36. Post War Impact • States began to put the principles of the Declaration into practice • Passed laws that gradually emancipated slaves (North) • Freedom of religion • Property-owning male suffrage • “all men are created equal; that they are endowed by their Creator with certain inalienable rights… [to] life, liberty and the pursuit of happiness” • Rally cry for those denied their rights

    37. Day 6 Wednesday

    38. 1.4 13 slides • Dissatisfactions with the Confederation government • Improvements in the Constitution of 1787 • Compromises of the Philadelphia Convention and the ratification of the Constitution

    39. The First form of Government • The Articles of Confederation was designed to protect the rights Americans had fought for during the Revolution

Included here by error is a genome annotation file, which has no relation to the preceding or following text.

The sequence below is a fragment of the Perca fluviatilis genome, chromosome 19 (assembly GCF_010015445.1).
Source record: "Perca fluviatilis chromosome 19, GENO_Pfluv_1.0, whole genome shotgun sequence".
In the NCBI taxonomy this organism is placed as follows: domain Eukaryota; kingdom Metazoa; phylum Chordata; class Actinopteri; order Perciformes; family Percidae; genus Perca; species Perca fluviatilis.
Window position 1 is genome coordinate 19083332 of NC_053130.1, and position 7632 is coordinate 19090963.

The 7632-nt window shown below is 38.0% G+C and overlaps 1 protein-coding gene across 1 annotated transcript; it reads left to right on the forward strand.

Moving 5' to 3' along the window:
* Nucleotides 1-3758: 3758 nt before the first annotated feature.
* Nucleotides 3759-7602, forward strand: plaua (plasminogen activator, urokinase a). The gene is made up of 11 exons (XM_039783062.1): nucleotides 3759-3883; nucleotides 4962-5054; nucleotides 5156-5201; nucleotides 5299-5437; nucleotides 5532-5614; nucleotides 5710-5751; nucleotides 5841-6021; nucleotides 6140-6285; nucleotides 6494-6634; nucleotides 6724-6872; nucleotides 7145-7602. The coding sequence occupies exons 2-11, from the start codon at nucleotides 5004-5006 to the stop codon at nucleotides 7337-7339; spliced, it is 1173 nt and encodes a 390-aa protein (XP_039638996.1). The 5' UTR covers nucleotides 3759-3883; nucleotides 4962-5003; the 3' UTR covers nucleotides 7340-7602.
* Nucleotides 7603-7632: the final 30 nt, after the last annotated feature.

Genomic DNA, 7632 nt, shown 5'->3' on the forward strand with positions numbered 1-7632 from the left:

40. The Confederation Government • Created by the Continental Congress, the Articles of Confederation established a weak central government • Created as a direct result of the experiences that led to the Revolution • Americans were fighting to preserve the rights of their colonial assemblies • They believed sovereignty rested in their state governments • The Confederation government was unable to meet the needs of the nation

    41. Confederation Government Successes • Large and small states disputed over land claims in the west • The Confederation absorbed all land claims and created the national domain • The Land Ordinances established a method for distribution of this land • The Northwest Ordinances set a precedent for the creation of new states and declared slavery illegal in the old Northwest Territory • First effort of the government to prohibit slavery

    42. Confederation Government Successes • The Confederation government under the Second Continental Congress proved effective during the Revolution • States had a common cause • The Confederation was satisfactory at the state level • States wrote new constitutions and passed laws that met their needs